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Doctors at AIIMS reconstruct face blasted by bullet

delhi Updated: Apr 29, 2009 00:00 IST
Rhythma Kaul
Rhythma Kaul
Hindustan Times
Doctors at AIIMS reconstruct face blasted by bullet

Satish Kumar (40) is a tough one to have survived a gunshot from point-blank range in his lower jaw. And he’s in good hands now at the All India Institute of Medical Sciences (AIIMS) Trauma Centre, where doctors are reconstructing his face.

Hailing from a small town in Moradabad district of UP, Kumar was brought to the Trauma Centre with the left side of his face ripped off. Doctors at the centre were not sure he would survive. But two weeks later, the man is on his feet.

Dr Maneesh Singhal and Dr Sushma Sagar, assistant professors of plastic surgery at the centre, have performed two life-saving reconstructive plastic surgeries on Kumar, who was brought to AIIMS Trauma Centre in a critical condition in the wee hours of April 14.

“When he reached us, the injury was already more than 12 hours old and his condition was critical,” said Dr Singhal.

Kumar’s case was so bad that local doctors in Moradabad and Meerut, where he was taken before being transported to the centre, refused to touch him.

“He had not been given even the basic life-saving treatment there and, for his critical condition, the transportation wasn’t done safely at all. He could have choked on his way to our hospital,” said Dr Sagar.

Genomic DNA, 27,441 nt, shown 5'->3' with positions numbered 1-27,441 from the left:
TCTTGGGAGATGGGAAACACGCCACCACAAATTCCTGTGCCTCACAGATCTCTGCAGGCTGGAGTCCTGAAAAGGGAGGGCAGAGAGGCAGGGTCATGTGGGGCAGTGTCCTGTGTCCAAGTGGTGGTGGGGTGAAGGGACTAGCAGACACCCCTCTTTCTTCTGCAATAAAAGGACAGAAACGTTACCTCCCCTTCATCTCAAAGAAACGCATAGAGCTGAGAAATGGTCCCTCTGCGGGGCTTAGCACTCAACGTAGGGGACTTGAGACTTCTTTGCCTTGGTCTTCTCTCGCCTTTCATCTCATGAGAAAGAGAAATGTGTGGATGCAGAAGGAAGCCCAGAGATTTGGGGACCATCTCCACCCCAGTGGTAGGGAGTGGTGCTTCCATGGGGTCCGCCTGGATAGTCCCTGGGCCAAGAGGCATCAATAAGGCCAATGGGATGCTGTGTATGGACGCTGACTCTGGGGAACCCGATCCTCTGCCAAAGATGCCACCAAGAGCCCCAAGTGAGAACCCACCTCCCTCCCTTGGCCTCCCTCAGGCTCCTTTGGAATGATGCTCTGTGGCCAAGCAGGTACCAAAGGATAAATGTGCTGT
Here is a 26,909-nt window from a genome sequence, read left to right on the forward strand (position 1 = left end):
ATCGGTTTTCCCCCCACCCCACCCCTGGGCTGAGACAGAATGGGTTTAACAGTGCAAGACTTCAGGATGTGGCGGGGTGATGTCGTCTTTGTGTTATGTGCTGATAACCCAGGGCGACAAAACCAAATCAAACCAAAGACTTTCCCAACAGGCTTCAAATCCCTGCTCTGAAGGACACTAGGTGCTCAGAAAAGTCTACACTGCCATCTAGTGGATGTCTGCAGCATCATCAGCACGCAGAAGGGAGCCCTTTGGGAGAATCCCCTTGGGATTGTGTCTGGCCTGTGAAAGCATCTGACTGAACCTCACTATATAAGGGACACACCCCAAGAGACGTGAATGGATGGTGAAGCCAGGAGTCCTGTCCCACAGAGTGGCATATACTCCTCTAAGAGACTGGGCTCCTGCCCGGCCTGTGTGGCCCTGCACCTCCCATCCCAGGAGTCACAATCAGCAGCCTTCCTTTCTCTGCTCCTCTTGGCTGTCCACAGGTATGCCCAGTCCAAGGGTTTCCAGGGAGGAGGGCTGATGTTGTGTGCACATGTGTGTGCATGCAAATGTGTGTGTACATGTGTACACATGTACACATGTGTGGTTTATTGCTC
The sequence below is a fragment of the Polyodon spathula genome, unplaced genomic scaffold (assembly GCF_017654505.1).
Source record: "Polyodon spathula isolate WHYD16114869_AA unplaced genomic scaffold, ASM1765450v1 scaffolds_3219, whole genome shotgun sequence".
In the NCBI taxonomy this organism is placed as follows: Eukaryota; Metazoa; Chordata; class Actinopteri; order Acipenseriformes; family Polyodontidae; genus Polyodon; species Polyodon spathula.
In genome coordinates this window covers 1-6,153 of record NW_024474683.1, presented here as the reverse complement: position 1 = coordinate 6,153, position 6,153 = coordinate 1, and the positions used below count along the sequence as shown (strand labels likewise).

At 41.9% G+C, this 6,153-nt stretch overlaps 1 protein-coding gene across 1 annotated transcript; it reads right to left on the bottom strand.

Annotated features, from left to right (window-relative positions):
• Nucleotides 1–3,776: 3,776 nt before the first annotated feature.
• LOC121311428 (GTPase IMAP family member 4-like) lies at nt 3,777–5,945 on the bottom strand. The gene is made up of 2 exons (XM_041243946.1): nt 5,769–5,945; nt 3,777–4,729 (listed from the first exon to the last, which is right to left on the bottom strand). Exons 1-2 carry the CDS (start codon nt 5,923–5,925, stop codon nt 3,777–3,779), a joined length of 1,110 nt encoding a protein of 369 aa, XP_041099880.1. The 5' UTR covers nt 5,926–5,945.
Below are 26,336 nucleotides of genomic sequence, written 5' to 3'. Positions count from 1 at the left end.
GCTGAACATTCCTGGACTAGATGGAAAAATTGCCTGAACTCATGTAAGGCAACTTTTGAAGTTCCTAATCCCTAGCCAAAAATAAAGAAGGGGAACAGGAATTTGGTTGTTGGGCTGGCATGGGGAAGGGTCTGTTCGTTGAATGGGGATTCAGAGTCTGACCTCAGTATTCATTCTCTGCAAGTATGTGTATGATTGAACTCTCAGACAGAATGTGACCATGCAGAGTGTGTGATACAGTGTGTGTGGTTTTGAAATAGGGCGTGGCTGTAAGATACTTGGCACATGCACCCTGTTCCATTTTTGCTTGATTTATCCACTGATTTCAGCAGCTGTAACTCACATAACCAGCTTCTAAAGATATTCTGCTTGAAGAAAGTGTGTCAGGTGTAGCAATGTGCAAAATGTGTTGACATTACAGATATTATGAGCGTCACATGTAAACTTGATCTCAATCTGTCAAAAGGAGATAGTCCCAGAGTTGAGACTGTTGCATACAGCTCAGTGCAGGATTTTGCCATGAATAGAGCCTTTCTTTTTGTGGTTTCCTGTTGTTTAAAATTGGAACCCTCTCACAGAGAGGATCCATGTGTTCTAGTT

When Kumar arrived at the centre, doctors did a tracheostomy on him to open up his airway. It is a surgical procedure in which an incision is made in the windpipe to help a patient breathe properly. Kumar’s nose was damaged in the incident and that made it difficult for him to breathe on his own. The doctors also had to feed him directly through the intestines because of the damaged mouth. “We had to bypass breathing and feeding to keep him alive,” said Dr Singhal.

Gun shot injuries are considered highly contaminated wounds because of the presence of gunpowder, so doctors had no option but to operate upon Kumar the same day.

“The risk of contracting infection in such cases is very high,” said Dr Sagar.

In the first surgery, on April 14, doctors stabilised whatever was left of Kumar’s lower and upper jawbones with the help of metal plates. “It was more like a jig-saw puzzle, but our main target was to reconstruct the skin cover to avoid the spread of infection,” said Dr Singhal.

In the second surgery, on April 17, the skin from his forehead was taken to create the flap on his face, and a part of his skin from his right thigh was used to cover the forehead. Though Kumar is half way through his treatment, he needs to undergo a couple of surgeries before he comes back to shape.

Life saving surgeries have been successfully conducted on him and what remains to be taken care of is the cosmetic part. The remaining surgeries will take care of the scars, shape of nose and an artificial eye. “Though whatever is natural cannot be replaced, we are trying our best. And he is responding well,” said Dr Singhal.